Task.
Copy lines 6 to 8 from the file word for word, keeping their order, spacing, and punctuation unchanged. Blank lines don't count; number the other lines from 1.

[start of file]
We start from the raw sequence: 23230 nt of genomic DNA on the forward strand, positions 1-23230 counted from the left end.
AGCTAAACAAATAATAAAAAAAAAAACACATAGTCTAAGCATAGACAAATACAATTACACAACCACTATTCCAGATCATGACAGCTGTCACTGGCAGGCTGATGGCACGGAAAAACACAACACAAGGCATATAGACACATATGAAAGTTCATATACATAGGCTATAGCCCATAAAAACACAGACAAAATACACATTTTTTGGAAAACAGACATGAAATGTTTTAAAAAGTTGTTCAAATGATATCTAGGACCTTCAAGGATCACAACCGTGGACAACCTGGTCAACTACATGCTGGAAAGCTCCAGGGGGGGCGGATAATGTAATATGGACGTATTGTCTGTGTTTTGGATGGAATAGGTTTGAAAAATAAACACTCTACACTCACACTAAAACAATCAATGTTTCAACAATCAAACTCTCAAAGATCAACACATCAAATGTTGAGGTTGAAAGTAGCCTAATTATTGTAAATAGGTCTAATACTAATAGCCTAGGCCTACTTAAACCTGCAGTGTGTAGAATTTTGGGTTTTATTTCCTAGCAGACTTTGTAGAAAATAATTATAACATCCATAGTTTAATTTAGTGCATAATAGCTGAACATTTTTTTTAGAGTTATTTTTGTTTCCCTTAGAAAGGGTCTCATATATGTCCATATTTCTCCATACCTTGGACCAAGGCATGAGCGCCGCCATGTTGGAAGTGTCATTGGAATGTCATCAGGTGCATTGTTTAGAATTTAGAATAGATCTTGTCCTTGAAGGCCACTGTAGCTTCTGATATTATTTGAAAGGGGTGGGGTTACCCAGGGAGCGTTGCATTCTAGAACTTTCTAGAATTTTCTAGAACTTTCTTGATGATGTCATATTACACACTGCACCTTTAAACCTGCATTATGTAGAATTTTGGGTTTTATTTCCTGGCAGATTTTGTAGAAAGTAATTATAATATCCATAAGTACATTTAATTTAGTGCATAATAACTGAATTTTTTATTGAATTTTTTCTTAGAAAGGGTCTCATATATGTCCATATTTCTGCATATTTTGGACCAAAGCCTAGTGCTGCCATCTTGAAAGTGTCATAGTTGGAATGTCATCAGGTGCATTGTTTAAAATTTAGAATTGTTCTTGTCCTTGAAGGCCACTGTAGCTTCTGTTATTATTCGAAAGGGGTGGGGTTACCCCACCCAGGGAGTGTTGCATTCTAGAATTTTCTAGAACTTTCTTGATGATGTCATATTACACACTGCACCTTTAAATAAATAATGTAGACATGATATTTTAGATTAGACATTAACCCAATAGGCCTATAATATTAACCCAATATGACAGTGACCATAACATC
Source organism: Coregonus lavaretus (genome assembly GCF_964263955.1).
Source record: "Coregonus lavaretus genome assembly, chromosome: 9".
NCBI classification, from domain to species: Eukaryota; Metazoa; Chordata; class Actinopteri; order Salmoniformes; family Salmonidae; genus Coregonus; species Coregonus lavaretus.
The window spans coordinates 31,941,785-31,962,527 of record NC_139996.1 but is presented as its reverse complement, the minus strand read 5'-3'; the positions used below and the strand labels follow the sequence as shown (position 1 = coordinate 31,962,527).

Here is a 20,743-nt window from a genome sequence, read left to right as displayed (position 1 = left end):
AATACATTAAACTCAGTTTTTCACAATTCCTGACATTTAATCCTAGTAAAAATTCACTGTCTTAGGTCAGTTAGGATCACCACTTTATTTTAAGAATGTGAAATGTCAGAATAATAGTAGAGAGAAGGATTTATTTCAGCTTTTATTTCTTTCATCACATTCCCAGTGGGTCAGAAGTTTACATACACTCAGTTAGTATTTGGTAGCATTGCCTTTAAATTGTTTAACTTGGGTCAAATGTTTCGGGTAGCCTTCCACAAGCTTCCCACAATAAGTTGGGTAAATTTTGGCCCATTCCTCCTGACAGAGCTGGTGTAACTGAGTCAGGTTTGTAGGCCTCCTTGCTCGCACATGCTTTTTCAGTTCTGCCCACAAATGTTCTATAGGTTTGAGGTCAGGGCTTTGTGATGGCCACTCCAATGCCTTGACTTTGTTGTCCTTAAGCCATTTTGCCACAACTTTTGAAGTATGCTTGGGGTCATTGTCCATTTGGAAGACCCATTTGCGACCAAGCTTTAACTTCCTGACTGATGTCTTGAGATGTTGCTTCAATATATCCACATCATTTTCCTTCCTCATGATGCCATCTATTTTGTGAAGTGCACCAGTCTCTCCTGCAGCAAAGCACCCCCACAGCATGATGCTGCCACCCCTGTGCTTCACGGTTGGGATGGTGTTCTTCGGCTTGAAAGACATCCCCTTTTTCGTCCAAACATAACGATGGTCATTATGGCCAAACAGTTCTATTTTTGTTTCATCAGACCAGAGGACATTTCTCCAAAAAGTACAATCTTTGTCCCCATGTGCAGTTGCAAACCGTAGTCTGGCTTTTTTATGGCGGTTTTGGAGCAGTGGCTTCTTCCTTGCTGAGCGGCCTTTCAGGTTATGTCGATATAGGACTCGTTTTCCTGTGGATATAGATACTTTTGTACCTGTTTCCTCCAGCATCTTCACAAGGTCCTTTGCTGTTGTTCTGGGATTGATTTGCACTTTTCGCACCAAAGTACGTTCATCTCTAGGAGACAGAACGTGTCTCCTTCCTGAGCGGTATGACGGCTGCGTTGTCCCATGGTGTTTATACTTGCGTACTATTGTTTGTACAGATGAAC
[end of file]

The window spans coordinates 31,941,785-31,962,527 of record NC_139996.1 but is presented as its reverse complement, the minus strand read 5'-3'; the positions used below and the strand labels follow the sequence as shown (position 1 = coordinate 31,962,527).

Here is a 20,743-nt window from a genome sequence, read left to right as displayed (position 1 = left end):
AATACATTAAACTCAGTTTTTCACAATTCCTGACATTTAATCCTAGTAAAAATTCACTGTCTTAGGTCAGTTAGGATCACCACTTTATTTTAAGAATGTGAAATGTCAGAATAATAGTAGAGAGAAGGATTTATTTCAGCTTTTATTTCTTTCATCACATTCCCAGTGGGTCAGAAGTTTACATACACTCAGTTAGTATTTGGTAGCATTGCCTTTAAATTGTTTAACTTGGGTCAAATGTTTCGGGTAGCCTTCCACAAGCTTCCCACAATAAGTTGGGTAAATTTTGGCCCATTCCTCCTGACAGAGCTGGTGTAACTGAGTCAGGTTTGTAGGCCTCCTTGCTCGCACATGCTTTTTCAGTTCTGCCCACAAATGTTCTATAGGTTTGAGGTCAGGGCTTTGTGATGGCCACTCCAATGCCTTGACTTTGTTGTCCTTAAGCCATTTTGCCACAACTTTTGAAGTATGCTTGGGGTCATTGTCCATTTGGAAGACCCATTTGCGACCAAGCTTTAACTTCCTGACTGATGTCTTGAGATGTTGCTTCAATATATCCACATCATTTTCCTTCCTCATGATGCCATCTATTTTGTGAAGTGCACCAGTCTCTCCTGCAGCAAAGCACCCCCACAGCATGATGCTGCCACCCCTGTGCTTCACGGTTGGGATGGTGTTCTTCGGCTTGAAAGACATCCCCTTTTTCGTCCAAACATAACGATGGTCATTATGGCCAAACAGTTCTATTTTTGTTTCATCAGACCAGAGGACATTTCTCCAAAAAGTACAATCTTTGTCCCCATGTGCAGTTGCAAACCGTAGTCTGGCTTTTTTATGGCGGTTTTGGAGCAGTGGCTTCTTCCTTGCTGAGCGGCCTTTCAGGTTATGTCGATATAGGACTCGTTTTCCTGTGGATATAGATACTTTTGTACCTGTTTCCTCCAGCATCTTCACAAGGTCCTTTGCTGTTGTTCTGGGATTGATTTGCACTTTTCGCACCAAAGTACGTTCATCTCTAGGAGACAGAACGTGTCTCCTTCCTGAGCGGTATGACGGCTGCGTTGTCCCATGGTGTTTATACTTGCGTACTATTGTTTGTACAGATGAAC